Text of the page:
May 10th, 2021

Goodbye, Physician’s First Watch — We’re Really Going to Miss You

WPA travel poster (1939) has nothing to do with this post, but I like it since everyone hates mosquitos, especially ID docs.

One of the great joys of life is working with great people, and for me, this includes frequent interactions with several skillful medical editors. They scan these posts for typos and awkward sentences, and warn me when I inadvertently include a copyrighted image or an inappropriate video.

They also worked, until recently, for Physician’s First Watch, which sent out daily emails highlighting the top stories in medicine — published papers, conference highlights, policy changes, new guidelines.

For practicing clinicians too busy to keep up with the voluminous medical literature and breaking news, this service was absolute gold — how else would an Infectious Diseases doctor learn about (yet another) negative vitamin D study? The latest on how to manage back pain in outpatients? Or understand that the USPSTF has come out with (yet another) recommendation against screening for a certain disease?

(Those USPSTF guys sure are tough. Wonder if you have to take a standardized skepticism test before joining this group, with only those scoring in the 99th percentile allowed in.)

That the First Watch newsletter came from a trusted source, with the appropriate references readily linked, only added to the value. You never felt like it was a thinly veiled marketing platform, or clickbait. Here’s What the Grouchy USPSTF Panel Does in Its Free Time — and You’ll Never Believe It.

Physician’s First Watch also kept me updated in my own field, Infectious Diseases — in particular advances outside of my primary areas of focus. Recent examples included a systematic assessment of delayed antibiotic prescribing in the outpatient setting and an observational study comparing amoxicillin-clavulanate and metronidazole plus a fluoroquinolone.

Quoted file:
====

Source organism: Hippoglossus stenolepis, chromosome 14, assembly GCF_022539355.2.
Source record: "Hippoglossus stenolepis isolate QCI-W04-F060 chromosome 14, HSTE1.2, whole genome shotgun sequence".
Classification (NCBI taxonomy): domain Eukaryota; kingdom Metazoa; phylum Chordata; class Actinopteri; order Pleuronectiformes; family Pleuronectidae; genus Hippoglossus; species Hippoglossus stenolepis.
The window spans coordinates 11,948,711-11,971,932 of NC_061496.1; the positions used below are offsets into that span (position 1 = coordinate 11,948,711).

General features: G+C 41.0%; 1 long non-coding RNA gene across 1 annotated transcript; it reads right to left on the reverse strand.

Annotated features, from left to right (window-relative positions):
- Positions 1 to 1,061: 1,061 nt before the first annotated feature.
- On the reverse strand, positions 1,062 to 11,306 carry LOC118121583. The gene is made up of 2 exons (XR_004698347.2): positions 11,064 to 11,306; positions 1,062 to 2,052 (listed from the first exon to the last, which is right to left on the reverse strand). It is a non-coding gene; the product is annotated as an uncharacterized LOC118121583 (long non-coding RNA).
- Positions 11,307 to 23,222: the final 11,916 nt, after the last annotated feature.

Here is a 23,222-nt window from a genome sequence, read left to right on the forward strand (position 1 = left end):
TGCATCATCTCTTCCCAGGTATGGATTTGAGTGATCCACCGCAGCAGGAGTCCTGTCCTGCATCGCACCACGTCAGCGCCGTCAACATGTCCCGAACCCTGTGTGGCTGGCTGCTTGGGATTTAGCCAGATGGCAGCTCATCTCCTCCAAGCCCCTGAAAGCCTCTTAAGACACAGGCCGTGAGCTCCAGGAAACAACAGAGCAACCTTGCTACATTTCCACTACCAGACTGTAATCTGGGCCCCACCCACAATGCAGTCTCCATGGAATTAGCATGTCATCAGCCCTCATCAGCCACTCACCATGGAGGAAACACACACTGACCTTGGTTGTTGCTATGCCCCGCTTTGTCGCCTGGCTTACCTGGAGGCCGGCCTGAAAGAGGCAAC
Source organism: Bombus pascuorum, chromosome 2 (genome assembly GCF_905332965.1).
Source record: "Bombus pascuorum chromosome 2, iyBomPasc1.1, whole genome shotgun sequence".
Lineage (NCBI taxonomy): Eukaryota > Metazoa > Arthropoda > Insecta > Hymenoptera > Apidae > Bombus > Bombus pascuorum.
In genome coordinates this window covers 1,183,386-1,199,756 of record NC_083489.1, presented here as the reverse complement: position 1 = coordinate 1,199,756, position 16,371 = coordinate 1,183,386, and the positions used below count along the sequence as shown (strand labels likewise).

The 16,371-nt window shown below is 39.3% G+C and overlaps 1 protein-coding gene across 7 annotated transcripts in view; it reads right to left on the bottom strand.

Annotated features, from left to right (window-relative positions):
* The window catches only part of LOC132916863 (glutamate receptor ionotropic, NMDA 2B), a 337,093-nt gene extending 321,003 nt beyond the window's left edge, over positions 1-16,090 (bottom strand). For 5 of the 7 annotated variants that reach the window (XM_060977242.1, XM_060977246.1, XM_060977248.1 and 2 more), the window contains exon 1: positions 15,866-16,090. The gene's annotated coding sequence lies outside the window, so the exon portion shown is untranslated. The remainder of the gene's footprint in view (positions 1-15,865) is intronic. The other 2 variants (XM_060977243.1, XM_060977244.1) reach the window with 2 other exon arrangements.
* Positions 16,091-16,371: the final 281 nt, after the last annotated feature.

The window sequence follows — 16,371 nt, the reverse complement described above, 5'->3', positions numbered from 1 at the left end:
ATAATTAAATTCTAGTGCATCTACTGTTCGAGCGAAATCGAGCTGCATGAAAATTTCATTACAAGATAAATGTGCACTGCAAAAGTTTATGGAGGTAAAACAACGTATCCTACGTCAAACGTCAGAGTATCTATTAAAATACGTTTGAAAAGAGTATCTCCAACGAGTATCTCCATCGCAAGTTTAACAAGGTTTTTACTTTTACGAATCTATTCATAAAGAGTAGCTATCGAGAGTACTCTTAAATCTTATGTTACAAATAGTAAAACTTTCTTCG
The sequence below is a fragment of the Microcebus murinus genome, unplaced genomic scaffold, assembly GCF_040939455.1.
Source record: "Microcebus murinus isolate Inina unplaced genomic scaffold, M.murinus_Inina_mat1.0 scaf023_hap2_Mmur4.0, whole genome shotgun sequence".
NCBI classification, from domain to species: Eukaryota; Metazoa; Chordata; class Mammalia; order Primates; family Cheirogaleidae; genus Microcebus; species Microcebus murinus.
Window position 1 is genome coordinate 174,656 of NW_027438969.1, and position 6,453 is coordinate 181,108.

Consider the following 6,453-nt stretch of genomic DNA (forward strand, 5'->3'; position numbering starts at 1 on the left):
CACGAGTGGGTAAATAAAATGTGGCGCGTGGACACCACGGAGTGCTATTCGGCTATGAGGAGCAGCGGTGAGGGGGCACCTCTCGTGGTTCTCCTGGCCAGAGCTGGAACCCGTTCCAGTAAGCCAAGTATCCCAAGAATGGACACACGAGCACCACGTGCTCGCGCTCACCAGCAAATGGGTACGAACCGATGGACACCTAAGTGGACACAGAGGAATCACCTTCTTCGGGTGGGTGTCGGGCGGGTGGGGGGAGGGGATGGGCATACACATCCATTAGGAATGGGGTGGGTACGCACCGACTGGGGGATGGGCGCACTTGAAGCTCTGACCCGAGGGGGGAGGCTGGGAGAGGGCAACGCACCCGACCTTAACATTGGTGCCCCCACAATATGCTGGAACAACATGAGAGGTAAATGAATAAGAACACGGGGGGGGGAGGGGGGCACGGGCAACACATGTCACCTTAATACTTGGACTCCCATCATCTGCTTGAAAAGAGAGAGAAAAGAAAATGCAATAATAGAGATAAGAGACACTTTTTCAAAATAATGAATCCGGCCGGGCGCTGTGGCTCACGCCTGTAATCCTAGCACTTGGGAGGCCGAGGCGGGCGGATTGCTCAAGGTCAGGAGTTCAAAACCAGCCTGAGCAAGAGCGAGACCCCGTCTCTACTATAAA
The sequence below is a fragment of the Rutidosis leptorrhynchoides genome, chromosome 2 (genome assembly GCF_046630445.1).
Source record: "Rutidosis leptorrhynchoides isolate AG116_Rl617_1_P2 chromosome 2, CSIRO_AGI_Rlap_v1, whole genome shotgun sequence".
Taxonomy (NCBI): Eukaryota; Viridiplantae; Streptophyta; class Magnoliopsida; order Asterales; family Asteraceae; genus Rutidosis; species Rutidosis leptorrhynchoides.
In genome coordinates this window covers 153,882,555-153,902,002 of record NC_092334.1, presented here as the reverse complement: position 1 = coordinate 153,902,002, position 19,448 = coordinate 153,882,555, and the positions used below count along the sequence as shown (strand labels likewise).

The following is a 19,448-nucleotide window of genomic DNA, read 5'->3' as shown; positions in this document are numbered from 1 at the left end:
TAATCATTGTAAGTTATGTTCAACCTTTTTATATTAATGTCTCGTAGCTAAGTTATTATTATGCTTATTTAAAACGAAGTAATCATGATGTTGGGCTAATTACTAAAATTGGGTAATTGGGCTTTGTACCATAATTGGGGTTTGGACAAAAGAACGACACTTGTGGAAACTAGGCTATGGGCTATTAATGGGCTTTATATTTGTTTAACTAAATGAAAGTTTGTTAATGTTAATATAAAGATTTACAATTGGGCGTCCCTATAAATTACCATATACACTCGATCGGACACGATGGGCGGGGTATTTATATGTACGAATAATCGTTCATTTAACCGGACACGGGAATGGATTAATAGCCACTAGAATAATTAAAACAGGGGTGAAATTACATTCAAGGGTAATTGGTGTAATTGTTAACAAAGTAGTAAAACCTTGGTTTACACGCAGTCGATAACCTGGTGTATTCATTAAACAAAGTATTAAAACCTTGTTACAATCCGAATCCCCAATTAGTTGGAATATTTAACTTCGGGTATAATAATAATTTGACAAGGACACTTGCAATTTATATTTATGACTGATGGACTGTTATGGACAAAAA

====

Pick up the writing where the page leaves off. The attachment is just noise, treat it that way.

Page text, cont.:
Alas, Physician’s First Watch ceased publication on April 29th — and the medical world mourns. Email from a Dr. Frank Domino, a primary care physician:

Hey Paul —
Why did NEJM stop First Watch? It was awesome! Kept me up to date better than anything, and I used it as a teaching tool with students all of the time.
Frank

We agree, Frank. It was regular breakfast table conversation fodder for both my wife (a practicing pediatrician) and me.

As I understand it, the decision was purely a business one, as the quality was always superb. But publishing in general, and medical publishing in particular, is going through a very unstable time. It’s no secret that many online and other “free” electronic endeavors have not been able to generate revenue from their content, a problem exacerbated during the COVID-19 pandemic. Here is a superb review of why some of these sites have either shifted to a subscription model or shut down entirely.

But one thing is clear, at least for now (looks over his shoulder) — I’m going to continue writing on this site. Am enormously grateful to NEJM Journal Watch for the opportunity to write this blog or column or newsletter, or whatever you want to call it. I also greatly appreciate all the regular readers, and comments, and suggestions, and feel like we’ve built a wonderful ID-oriented community that welcomes anyone interested, ID-trained or not.

For those who relied on Physician’s First Watch for notification about new posts, that’s not going to work anymore. But you can subscribe by entering your name and email address in the Subscribe box at the end of this post or in the column to the right, and confirming that you want a subscription — then shazam, just like magic, you’ll get an email when a new post appears. Don’t worry, we won’t share your name or email with anyone.

I’ll continue to cover the latest on ID, HIV, and while it’s still with us, (deep breath) COVID-19 — along with other general ID and non-ID topics, and the occasional silly digressions. Here’s a summary of the various things covered over the years.

Who knows? One of these days I might come up with a more interesting title — suggestions still welcome!

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29 Responses to “Goodbye, Physician’s First Watch — We’re Really Going to Miss You”

  1. Gisela Herrera says:

    I will miss you so much

  2. Katy Godfrey says:

    I am IN

  3. Loretta S says:

    “this service was absolute gold”. I could not have said it better. And that’s why I wrote a response to the email that told of the demise of PFW a few weeks ago. I said,

    “I have depended on PFW for over 8 years. What I love(d) about it is(was):

    — Short, succinct, to-the-point summaries of important studies, guideline changes and other medical news that has direct clinical relevance.
    — Opinions of the editors regarding the significance (or not) of studies. I relied on those opinions frequently.
    — Certain studies were flagged “Practice changing”, and they were. Those nuggets have always been one of my favorite and most useful features of PFW.